Stephen: Well, we have various – we have an agent. Our German agent has worked for us for over 30 years, and actually, it's funny, because she's been known for the last 30 years as Mutti. And she's a lovely lady, but “Mutti” is the German word for “Mummy.”
Allegra: For Mummy, yes.
Stephen: So she's a bit of an outside mummy. Our general manager at the moment is a lady, and she sort of mothers us a little bit. But in the group, I don't know. It's interesting, there's a couple of us who have been around for a while, you know, I've been in the group for 21 years, and David Hurley's been in it for 18 years. So, you know, somebody like Chris who came along four years ago, he will sometimes defer to our opinion, because – or sometimes we'll want to maybe stamp our opinion, because we've always done it in a certain way. And I mean, it's for the new generation in the group to say, “Well, actually, why don't you try it this way? Why does it have to be the same?” That's an interesting one. It's a bit like the teenager in the family saying, “Well, actually, I want to try it different.” And unless the teenagers in our families try it different, we'll never progress. So, it's part of the King's Singers thing, I'm sure. When I joined the group, I was a 21-year-old singer, and I wanted to do things differently on stage, and I wanted to perform and be a bit more outrageous in the way I interacted with an audience, which might have turned some of the guys' heads at the time, but that's become part of the way we communicate with an audience now, it's sort of – and the comedy side of thing. So it is, it's like a family really. There are these sorts of uncle figures. But I think we tend to play those different roles regardless of how long we've been in the group. Yes. Well, good luck over there, and I hope you have a nice summer.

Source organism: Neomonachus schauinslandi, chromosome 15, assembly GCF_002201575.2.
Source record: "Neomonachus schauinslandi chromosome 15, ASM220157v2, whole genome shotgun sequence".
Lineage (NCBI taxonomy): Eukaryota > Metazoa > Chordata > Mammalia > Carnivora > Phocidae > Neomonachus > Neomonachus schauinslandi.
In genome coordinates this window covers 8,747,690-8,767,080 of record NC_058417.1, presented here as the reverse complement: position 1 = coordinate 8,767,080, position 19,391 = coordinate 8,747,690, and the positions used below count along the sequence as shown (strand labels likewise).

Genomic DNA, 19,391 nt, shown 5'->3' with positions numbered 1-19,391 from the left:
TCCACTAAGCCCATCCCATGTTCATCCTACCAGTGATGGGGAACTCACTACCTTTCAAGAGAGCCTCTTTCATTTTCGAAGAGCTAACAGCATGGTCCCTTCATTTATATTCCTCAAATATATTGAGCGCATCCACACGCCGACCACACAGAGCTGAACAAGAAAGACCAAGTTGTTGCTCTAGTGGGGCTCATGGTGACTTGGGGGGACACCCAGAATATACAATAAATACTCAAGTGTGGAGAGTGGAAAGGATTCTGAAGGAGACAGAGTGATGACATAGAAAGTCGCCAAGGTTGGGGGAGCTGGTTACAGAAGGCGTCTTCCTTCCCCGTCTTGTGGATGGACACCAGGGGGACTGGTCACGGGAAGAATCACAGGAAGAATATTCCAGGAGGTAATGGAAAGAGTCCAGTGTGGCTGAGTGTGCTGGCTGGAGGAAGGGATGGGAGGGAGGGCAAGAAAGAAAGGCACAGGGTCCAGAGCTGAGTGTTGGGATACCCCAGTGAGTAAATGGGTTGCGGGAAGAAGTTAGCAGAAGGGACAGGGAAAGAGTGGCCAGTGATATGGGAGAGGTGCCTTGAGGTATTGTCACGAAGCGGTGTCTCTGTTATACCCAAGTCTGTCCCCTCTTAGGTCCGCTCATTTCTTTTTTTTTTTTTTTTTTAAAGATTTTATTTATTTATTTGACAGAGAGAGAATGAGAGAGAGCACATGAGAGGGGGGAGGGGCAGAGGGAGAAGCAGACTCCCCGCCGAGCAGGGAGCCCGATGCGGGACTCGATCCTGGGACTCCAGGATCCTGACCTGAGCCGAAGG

Allegra: Thank you so much, and I hope you have a successful tour.
Stephen: Yes. Good to speak to you.
Allegra: Thank you so much.
Stephen: Bye, then!